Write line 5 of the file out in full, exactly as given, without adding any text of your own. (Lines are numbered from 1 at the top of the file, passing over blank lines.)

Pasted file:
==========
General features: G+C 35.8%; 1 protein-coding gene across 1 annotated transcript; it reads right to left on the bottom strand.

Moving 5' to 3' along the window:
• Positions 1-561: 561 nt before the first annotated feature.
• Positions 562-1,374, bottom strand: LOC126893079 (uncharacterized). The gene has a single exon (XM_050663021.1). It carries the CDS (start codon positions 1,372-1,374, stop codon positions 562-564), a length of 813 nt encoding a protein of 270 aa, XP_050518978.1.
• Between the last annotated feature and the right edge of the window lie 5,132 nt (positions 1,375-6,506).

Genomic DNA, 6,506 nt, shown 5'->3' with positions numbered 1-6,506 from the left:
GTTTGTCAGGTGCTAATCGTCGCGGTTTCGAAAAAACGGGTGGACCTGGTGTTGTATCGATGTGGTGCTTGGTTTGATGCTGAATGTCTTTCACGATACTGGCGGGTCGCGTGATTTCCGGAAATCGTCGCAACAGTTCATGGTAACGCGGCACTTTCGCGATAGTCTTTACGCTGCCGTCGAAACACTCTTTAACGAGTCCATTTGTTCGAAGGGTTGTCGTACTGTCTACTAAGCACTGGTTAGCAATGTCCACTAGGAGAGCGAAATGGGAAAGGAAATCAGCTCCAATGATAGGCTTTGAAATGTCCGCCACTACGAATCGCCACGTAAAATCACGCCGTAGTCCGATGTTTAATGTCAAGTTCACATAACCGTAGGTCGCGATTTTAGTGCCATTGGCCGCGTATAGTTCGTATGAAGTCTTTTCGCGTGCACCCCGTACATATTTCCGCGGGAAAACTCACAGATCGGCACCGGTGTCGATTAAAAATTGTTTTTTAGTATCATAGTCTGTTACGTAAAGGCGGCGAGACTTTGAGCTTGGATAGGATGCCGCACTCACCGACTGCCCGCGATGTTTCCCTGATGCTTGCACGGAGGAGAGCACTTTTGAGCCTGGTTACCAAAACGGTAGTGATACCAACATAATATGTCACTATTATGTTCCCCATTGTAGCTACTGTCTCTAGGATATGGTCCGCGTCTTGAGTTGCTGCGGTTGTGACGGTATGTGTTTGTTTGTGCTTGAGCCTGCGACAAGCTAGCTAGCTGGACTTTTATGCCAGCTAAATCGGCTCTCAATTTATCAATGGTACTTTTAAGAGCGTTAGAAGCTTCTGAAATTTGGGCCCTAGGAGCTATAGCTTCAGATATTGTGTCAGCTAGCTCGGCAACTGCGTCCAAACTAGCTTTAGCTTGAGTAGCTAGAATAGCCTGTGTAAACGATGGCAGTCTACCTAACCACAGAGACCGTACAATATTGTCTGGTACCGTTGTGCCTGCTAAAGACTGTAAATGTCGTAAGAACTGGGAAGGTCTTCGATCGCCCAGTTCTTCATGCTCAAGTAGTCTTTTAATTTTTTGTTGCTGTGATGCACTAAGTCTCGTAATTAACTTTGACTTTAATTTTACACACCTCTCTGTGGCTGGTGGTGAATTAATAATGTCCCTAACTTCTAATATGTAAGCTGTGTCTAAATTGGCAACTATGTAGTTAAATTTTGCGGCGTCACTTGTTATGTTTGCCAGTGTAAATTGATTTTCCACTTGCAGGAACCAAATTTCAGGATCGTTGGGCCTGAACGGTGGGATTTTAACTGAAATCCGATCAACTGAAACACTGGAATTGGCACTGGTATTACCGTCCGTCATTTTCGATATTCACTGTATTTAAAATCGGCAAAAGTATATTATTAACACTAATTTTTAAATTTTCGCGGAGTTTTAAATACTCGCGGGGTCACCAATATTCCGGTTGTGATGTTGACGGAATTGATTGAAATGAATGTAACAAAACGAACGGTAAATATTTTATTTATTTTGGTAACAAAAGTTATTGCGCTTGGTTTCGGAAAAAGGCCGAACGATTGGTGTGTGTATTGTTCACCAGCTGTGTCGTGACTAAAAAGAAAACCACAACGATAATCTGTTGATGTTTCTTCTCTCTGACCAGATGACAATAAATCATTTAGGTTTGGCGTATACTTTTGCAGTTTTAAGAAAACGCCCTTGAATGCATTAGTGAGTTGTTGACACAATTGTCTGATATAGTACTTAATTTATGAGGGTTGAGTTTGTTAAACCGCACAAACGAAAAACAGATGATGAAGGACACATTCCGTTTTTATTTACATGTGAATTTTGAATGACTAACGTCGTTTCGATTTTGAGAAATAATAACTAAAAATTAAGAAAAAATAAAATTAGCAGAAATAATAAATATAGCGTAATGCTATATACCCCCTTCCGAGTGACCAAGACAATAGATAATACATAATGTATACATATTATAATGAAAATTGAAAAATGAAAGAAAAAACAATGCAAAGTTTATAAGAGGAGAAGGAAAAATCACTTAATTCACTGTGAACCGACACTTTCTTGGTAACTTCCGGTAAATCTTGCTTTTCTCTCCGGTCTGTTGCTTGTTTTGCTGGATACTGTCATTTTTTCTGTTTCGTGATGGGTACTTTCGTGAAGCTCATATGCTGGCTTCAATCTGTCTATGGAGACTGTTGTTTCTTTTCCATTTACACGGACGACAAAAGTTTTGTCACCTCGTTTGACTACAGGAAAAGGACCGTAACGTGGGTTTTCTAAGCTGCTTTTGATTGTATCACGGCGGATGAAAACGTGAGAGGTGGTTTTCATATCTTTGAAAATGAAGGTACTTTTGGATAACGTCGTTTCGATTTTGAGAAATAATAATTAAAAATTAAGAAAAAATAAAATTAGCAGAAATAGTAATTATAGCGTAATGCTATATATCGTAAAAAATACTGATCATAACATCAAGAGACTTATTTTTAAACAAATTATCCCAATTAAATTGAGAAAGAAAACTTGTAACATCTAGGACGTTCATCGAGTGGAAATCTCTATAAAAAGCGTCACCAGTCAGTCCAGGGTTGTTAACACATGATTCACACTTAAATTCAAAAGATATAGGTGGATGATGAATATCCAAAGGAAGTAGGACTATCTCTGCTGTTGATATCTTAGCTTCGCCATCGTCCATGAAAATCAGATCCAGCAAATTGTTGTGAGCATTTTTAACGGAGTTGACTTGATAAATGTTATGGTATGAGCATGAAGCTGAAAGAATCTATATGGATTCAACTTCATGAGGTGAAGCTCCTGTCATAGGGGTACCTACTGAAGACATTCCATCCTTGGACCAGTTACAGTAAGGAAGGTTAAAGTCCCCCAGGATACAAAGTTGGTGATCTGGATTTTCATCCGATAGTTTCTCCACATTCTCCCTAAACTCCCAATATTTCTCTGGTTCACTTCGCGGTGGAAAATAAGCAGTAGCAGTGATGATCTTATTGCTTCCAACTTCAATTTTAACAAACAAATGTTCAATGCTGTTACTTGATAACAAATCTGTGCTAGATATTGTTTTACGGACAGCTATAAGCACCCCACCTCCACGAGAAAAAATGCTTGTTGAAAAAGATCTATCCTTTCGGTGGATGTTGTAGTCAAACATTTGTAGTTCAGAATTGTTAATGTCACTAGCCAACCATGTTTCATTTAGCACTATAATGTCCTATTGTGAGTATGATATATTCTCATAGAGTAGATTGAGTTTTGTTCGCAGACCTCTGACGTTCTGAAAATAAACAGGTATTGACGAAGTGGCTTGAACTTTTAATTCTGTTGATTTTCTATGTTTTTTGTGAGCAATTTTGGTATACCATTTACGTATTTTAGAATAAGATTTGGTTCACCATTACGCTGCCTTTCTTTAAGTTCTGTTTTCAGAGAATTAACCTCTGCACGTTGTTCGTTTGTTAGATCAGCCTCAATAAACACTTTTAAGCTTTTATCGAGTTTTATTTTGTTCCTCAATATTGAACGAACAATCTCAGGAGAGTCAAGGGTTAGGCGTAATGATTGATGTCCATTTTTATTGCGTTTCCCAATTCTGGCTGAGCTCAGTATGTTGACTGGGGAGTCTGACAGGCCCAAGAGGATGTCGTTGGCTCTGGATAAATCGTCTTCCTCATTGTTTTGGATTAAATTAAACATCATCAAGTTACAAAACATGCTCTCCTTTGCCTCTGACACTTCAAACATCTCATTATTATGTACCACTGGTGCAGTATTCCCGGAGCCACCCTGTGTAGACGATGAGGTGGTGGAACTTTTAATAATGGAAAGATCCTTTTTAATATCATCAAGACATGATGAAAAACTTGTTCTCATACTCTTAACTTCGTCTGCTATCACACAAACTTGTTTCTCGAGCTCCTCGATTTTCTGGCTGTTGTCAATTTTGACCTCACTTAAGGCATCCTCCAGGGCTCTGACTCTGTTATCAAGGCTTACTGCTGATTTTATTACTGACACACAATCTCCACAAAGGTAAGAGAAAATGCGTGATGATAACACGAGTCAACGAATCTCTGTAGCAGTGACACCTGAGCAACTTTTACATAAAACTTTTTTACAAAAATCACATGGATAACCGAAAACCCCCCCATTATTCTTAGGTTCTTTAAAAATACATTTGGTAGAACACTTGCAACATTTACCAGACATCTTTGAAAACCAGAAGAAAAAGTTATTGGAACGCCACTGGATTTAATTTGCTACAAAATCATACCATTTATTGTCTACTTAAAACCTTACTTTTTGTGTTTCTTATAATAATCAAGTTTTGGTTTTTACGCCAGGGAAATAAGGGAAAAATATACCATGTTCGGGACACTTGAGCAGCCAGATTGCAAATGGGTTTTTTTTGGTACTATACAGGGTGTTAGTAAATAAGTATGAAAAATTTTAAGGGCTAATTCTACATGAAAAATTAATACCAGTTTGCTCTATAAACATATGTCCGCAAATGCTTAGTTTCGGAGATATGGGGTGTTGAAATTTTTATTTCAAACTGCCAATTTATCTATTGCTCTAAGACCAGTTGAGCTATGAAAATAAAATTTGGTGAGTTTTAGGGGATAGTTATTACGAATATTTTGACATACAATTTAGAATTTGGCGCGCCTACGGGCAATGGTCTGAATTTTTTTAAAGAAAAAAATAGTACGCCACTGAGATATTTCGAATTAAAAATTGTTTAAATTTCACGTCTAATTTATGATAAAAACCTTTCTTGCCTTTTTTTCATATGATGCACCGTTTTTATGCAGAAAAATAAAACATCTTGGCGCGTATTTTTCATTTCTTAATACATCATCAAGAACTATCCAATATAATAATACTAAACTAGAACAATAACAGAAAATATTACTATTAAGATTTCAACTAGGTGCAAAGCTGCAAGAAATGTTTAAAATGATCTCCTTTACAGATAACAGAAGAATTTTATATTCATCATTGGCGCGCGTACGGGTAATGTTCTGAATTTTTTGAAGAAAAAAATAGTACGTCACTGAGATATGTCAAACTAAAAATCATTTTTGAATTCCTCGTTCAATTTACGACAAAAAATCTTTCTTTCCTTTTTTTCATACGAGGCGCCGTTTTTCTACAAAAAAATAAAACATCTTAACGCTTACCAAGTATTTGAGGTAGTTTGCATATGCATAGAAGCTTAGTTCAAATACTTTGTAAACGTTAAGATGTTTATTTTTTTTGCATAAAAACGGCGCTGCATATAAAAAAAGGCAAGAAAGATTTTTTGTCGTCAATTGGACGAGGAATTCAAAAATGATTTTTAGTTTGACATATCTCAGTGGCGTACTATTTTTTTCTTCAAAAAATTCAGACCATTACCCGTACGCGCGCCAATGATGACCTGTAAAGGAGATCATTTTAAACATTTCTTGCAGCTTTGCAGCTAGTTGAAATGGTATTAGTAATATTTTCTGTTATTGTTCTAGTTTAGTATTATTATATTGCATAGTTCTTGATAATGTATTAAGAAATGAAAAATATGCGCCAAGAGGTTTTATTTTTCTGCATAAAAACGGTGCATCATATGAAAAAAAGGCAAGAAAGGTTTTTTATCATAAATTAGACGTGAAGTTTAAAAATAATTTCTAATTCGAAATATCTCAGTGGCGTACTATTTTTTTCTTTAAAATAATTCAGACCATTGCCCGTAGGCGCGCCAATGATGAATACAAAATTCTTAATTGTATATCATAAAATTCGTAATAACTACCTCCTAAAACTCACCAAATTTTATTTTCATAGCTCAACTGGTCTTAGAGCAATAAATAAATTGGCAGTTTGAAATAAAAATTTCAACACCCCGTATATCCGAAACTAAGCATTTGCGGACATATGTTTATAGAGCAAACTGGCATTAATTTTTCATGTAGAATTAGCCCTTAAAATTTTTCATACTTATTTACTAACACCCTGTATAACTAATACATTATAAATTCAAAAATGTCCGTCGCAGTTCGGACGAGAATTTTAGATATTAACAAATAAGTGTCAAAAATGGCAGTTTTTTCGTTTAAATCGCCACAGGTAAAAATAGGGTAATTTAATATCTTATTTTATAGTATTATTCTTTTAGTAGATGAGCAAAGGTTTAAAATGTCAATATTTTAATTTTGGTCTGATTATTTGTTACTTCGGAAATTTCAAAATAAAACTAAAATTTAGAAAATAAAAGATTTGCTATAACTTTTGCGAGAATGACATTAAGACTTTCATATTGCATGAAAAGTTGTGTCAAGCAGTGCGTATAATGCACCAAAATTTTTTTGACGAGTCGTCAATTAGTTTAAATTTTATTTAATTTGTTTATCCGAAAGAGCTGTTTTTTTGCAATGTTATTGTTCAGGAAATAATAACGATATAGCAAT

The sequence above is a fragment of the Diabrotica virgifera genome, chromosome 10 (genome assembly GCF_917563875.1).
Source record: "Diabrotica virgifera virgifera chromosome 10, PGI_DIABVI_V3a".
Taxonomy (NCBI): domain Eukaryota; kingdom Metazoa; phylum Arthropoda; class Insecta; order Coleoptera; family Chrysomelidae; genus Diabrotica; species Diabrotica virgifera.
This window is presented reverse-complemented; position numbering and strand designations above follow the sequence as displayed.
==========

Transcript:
• Between the last annotated feature and the right edge of the window lie 5,132 nt (positions 1,375-6,506).